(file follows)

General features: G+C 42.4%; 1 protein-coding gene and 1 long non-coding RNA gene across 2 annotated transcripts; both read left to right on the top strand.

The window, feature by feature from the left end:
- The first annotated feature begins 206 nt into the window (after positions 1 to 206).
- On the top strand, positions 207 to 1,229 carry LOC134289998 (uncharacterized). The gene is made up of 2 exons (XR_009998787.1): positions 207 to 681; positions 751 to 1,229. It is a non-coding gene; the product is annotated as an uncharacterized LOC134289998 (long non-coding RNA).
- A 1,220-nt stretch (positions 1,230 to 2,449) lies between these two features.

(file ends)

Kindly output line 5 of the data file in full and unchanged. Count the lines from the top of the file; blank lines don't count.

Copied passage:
- A 1,220-nt stretch (positions 1,230 to 2,449) lies between these two features.